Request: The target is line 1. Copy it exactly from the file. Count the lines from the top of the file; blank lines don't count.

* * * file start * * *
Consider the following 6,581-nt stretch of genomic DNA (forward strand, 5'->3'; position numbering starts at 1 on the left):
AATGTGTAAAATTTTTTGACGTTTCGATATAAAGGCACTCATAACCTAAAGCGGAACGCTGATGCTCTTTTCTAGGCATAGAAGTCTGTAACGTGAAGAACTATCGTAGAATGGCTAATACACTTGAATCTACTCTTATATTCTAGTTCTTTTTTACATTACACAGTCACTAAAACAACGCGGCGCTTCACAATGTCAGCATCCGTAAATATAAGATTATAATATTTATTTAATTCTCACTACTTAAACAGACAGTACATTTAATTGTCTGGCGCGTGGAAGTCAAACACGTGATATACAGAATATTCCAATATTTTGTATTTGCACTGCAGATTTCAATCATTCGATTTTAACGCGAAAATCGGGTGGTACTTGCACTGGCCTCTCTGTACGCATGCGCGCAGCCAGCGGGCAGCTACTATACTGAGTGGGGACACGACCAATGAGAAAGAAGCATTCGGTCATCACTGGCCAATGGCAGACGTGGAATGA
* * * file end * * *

Consider the following 6,581-nt stretch of genomic DNA (forward strand, 5'->3'; position numbering starts at 1 on the left):